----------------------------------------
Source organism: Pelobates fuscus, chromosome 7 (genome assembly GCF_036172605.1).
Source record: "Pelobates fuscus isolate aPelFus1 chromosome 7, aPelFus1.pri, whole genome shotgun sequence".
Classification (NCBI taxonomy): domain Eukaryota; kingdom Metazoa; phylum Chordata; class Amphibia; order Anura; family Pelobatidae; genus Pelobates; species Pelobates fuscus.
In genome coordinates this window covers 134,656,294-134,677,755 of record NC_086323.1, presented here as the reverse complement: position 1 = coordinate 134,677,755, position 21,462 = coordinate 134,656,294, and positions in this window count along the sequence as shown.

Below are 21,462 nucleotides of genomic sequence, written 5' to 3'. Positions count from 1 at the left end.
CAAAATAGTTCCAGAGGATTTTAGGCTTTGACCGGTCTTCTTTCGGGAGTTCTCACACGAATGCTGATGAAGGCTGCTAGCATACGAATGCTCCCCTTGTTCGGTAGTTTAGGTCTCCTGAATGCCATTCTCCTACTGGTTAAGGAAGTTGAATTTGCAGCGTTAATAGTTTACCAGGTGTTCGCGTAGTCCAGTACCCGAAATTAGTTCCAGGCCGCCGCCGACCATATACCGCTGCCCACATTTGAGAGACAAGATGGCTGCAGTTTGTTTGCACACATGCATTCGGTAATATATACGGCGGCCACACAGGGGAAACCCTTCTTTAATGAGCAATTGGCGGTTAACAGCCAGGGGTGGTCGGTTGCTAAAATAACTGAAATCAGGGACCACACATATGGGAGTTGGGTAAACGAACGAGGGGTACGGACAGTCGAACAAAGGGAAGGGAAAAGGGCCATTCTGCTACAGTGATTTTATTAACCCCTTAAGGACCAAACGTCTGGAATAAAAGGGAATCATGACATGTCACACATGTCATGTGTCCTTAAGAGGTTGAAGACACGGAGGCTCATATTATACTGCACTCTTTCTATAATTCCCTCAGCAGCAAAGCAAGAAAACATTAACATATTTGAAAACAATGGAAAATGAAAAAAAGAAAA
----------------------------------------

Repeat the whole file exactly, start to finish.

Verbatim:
Source organism: Pelobates fuscus, chromosome 7 (genome assembly GCF_036172605.1).
Source record: "Pelobates fuscus isolate aPelFus1 chromosome 7, aPelFus1.pri, whole genome shotgun sequence".
Classification (NCBI taxonomy): domain Eukaryota; kingdom Metazoa; phylum Chordata; class Amphibia; order Anura; family Pelobatidae; genus Pelobates; species Pelobates fuscus.
In genome coordinates this window covers 134,656,294-134,677,755 of record NC_086323.1, presented here as the reverse complement: position 1 = coordinate 134,677,755, position 21,462 = coordinate 134,656,294, and positions in this window count along the sequence as shown.

Below are 21,462 nucleotides of genomic sequence, written 5' to 3'. Positions count from 1 at the left end.
CAAAATAGTTCCAGAGGATTTTAGGCTTTGACCGGTCTTCTTTCGGGAGTTCTCACACGAATGCTGATGAAGGCTGCTAGCATACGAATGCTCCCCTTGTTCGGTAGTTTAGGTCTCCTGAATGCCATTCTCCTACTGGTTAAGGAAGTTGAATTTGCAGCGTTAATAGTTTACCAGGTGTTCGCGTAGTCCAGTACCCGAAATTAGTTCCAGGCCGCCGCCGACCATATACCGCTGCCCACATTTGAGAGACAAGATGGCTGCAGTTTGTTTGCACACATGCATTCGGTAATATATACGGCGGCCACACAGGGGAAACCCTTCTTTAATGAGCAATTGGCGGTTAACAGCCAGGGGTGGTCGGTTGCTAAAATAACTGAAATCAGGGACCACACATATGGGAGTTGGGTAAACGAACGAGGGGTACGGACAGTCGAACAAAGGGAAGGGAAAAGGGCCATTCTGCTACAGTGATTTTATTAACCCCTTAAGGACCAAACGTCTGGAATAAAAGGGAATCATGACATGTCACACATGTCATGTGTCCTTAAGAGGTTGAAGACACGGAGGCTCATATTATACTGCACTCTTTCTATAATTCCCTCAGCAGCAAAGCAAGAAAACATTAACATATTTGAAAACAATGGAAAATGAAAAAAAGAAAA